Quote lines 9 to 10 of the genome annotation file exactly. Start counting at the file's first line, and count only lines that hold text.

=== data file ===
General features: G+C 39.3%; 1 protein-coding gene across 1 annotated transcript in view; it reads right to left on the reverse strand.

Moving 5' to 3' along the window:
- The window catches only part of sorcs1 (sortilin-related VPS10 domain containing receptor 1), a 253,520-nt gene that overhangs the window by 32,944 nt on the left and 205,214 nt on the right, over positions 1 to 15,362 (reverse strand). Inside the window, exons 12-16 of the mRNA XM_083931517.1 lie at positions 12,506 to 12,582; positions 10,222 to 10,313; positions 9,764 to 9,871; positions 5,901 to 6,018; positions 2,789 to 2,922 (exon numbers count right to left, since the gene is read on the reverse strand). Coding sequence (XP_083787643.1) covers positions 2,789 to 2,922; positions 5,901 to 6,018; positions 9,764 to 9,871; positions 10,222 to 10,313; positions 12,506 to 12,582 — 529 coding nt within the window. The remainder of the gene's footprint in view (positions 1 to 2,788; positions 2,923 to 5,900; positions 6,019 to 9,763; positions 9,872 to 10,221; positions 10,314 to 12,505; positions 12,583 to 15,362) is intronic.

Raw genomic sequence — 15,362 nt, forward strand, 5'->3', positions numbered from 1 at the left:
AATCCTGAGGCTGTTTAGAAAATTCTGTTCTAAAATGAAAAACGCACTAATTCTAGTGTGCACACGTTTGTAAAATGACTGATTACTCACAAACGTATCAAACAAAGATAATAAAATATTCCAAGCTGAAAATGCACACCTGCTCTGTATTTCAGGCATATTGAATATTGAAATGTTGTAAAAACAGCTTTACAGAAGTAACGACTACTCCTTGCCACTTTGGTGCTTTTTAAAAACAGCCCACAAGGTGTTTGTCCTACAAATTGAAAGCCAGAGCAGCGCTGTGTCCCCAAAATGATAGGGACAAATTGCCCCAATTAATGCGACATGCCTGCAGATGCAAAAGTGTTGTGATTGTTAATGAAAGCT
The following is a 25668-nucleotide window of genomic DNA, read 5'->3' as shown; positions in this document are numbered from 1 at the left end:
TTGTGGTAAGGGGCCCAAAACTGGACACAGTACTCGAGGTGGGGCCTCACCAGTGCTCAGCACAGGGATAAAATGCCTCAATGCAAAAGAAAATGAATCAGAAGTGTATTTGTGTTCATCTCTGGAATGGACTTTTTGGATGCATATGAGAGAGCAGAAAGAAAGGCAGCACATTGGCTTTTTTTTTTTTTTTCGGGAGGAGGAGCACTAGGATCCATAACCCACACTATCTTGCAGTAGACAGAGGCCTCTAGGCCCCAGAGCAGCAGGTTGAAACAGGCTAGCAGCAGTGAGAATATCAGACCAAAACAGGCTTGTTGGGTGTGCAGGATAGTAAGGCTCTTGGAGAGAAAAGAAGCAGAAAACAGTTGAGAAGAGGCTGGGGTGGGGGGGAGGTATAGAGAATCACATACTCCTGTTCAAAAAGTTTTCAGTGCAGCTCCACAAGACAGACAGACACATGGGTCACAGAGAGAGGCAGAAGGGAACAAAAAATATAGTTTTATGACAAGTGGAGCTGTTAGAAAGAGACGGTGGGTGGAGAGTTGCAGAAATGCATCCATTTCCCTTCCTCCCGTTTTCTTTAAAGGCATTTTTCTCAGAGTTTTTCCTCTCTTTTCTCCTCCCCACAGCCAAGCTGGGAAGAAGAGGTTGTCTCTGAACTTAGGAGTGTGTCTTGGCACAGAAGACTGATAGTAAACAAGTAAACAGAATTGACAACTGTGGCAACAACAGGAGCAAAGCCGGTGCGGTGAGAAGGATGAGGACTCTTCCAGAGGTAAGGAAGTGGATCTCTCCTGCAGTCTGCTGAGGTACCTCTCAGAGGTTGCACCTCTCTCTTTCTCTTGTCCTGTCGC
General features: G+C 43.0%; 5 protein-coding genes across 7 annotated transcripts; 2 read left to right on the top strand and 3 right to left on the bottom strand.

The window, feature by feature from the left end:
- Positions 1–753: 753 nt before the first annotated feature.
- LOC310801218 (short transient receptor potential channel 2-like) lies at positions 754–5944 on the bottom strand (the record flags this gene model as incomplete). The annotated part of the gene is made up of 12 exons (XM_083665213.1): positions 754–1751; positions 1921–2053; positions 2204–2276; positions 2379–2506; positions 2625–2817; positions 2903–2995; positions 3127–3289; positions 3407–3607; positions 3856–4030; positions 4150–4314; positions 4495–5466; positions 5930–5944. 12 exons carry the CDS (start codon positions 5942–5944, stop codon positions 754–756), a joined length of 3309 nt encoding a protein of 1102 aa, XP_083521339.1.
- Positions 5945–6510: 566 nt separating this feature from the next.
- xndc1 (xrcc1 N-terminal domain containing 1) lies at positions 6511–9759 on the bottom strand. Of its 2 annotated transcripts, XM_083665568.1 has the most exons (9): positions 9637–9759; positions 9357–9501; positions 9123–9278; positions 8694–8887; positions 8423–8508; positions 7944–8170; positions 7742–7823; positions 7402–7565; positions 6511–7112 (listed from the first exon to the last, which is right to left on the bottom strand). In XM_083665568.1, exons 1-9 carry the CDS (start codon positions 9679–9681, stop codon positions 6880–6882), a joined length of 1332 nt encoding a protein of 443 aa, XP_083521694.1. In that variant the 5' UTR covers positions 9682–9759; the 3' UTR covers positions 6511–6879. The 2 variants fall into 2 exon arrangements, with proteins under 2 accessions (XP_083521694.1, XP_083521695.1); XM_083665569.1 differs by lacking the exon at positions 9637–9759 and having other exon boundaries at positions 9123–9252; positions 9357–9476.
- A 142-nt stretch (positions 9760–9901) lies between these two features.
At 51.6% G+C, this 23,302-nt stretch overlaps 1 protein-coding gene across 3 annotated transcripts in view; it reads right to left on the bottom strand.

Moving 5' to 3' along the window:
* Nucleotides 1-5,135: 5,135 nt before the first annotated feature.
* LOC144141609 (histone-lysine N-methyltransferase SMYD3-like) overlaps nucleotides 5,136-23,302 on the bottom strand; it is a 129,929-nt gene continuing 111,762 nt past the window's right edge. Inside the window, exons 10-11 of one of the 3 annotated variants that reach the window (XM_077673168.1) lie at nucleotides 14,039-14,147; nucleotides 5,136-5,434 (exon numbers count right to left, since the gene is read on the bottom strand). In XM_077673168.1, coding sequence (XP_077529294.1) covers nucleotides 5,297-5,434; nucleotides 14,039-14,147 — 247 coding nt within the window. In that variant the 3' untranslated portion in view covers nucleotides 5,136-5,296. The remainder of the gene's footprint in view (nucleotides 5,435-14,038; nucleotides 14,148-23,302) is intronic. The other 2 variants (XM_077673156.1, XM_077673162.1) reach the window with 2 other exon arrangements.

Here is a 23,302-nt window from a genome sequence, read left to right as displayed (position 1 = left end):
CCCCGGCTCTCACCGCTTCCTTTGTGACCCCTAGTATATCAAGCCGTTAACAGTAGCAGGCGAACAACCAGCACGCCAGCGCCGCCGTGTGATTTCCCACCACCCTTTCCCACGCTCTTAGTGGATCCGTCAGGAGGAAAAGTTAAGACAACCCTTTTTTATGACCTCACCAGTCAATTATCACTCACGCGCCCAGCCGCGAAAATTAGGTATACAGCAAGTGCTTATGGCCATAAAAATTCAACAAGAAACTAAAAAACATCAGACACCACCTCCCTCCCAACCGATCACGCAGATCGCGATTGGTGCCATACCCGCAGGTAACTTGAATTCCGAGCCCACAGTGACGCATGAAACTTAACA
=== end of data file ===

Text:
The window, feature by feature from the left end:
- Positions 1–753: 753 nt before the first annotated feature.